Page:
\[\left[\mathbf{V}^{LL} - E\mathbf{S}^{LL} + \frac{1}{2m} \mathbf{\Pi}^{LS} \left[\mathbf{S}^{SS}\right]^{-1}\mathbf{\Pi}^{SL}\right] \mathbf{c}^{L} = 0 \ \ \ \ \ (6)\]

Now, if this is indeed the true non-relativistic limit, then we find that our kinetic energy term \({\mathbf{T}^{LL}}\) is given by

\[\mathbf{T}^{LL} = \frac{1}{2m} \mathbf{\Pi}^{LS} \left[\mathbf{S}^{SS}\right]^{-1}\mathbf{\Pi}^{SL} \ \ \ \ \ (7)\]

Or, more explicitly,

\[T^{LL}_{\mu \nu} = \frac{-\hbar^2}{2m} \sum\limits_{\kappa \lambda} \langle \chi_{\mu}^{L} \vert \mathbf{\sigma}\cdot\mathbf{\nabla}\vert \chi_{\kappa}^{S} \langle \left[S^{SS}\right]_{\kappa \lambda}^{-1} \langle \chi_{\lambda}^{S} \vert \mathbf{\sigma} \cdot \mathbf{\nabla} \vert \chi_{\nu}^{L} \rangle \ \ \ \ \ (8)\]

Where that inner part, \({\vert \chi_{\kappa}^{S} \langle \left[S^{SS}\right]_{\kappa \lambda}^{-1} \langle \chi_{\lambda}^{S} \vert }\), is an inner projection onto the small component basis space. Less formally, the small component is the ‘‘mathematical glue’’ that connects the two momentum operators. If the small component spans the same space as the momentum operators in the large component space, \({\{\sigma\cdot\nabla\chi_{\mu}^{L}\}}\), then that inner projection just becomes the identity. This means that the expression becomes

\[T_{\mu \nu} = \frac{-\hbar^2}{2m}\langle \chi_{\mu}^{L} \vert (\mathbf{\sigma}\cdot\mathbf{\nabla})(\mathbf{\sigma} \cdot \mathbf{\nabla}) \vert \chi_{\nu}^{L} \rangle = \frac{-\hbar^2}{2m} \langle \chi_{\mu}^{L} \vert \mathbf{\nabla}^2 \vert \chi_{\nu}^{L} \rangle \ \ \ \ \ (9)\]

Which is the kinetic energy term in the non-relativistic formulation! (N.B. We used the relation \({(\mathbf{\sigma}\cdot\mathbf{\nabla})(\mathbf{\sigma}\cdot\mathbf{\nabla}) = \mathbf{\nabla}^2}\)).

So, when we set up our relativistic calculations, as long as we have the constraint that

\[\chi_{\mu}^{S} = (\mathbf{\sigma}\cdot\mathbf{p})\chi_{\mu}^{L} \ \ \ \ \ (10)\]

Then we will find that we recover the correct non-relativistic limit of our equations. The basis is called ‘‘kinetically balanced’’, and we won’t collapse to energies lower than \({-2mc^2}\).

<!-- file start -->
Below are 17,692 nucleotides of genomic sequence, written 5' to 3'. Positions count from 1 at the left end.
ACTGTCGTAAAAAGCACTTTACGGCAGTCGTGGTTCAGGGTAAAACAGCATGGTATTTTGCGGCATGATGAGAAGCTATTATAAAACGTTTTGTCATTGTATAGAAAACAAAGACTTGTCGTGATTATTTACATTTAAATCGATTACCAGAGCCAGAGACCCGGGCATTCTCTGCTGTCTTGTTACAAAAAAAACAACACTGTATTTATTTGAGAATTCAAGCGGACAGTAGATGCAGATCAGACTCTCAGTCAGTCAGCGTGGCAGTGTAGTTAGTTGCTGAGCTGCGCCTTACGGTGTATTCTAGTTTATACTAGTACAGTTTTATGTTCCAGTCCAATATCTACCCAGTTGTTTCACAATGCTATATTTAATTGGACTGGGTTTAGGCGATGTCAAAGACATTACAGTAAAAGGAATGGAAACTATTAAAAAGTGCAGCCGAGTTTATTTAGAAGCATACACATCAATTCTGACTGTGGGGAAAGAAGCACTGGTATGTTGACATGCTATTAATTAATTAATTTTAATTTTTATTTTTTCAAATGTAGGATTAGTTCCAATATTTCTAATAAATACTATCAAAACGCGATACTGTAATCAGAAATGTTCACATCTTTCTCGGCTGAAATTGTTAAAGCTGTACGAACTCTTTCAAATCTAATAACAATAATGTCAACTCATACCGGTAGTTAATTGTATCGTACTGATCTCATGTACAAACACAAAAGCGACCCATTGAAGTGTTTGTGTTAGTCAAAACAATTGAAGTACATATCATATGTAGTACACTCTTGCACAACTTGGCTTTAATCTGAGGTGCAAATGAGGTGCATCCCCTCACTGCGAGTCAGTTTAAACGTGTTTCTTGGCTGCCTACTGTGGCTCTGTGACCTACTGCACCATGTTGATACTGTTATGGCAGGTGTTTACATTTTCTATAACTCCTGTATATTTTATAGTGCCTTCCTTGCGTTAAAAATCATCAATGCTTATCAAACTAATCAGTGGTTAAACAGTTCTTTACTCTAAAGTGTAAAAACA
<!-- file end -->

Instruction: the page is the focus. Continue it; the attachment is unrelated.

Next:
A few stray observations before we finish. First, if we enforce the relation between small and large component basis functions, then we find that \({\mathbf{\Pi}^{SL} = \mathbf{S}^{SS}}\) and \({\mathbf{\Pi}^{LS} = 2m\mathbf{T}^{LL} = 2m\mathbf{T}}\). Second, this constraint actually maximizes kinetic energy, and any approximation that does not satisfy the kinetic balance condition will lower the energy. This was weird to me coming from the non relativistic Hartree-Fock background, where variationally, if you remove basis functions you raise the energy. The thing is that when doing relativistic calculations, you aren’t bounded from below like their non-relativistic counterparts. While you can get variational stability, you are actually doing an ‘‘excited state’’ calculation (I am using the term ‘‘excited state’’ very loosely). Kind of odd, but the negative energy continuum does exist, and was a big factor in the predicting the existence of antimatter.

Finally, modern methods of relativistic electronic structure theory make use of the kinetic balance between large and small component basis functions to eliminate the small component completely. These are called ‘‘Dirac-exact’’ methods. One such example is NESC, or Normalized Elimination of the Small Component. In addition to reproducing the Dirac equation exactly, they have numerous computational benefits, as well as easily allowing for most (if not all) non-relativistic correlated methods to be applied directly. Thus after doing an NESC calculation, you get relativistic ‘‘orbitals’’ which can immediately be used in, say, a coupled cluster calculation with no computational modification.

Comments, questions, or corrections? Let me know!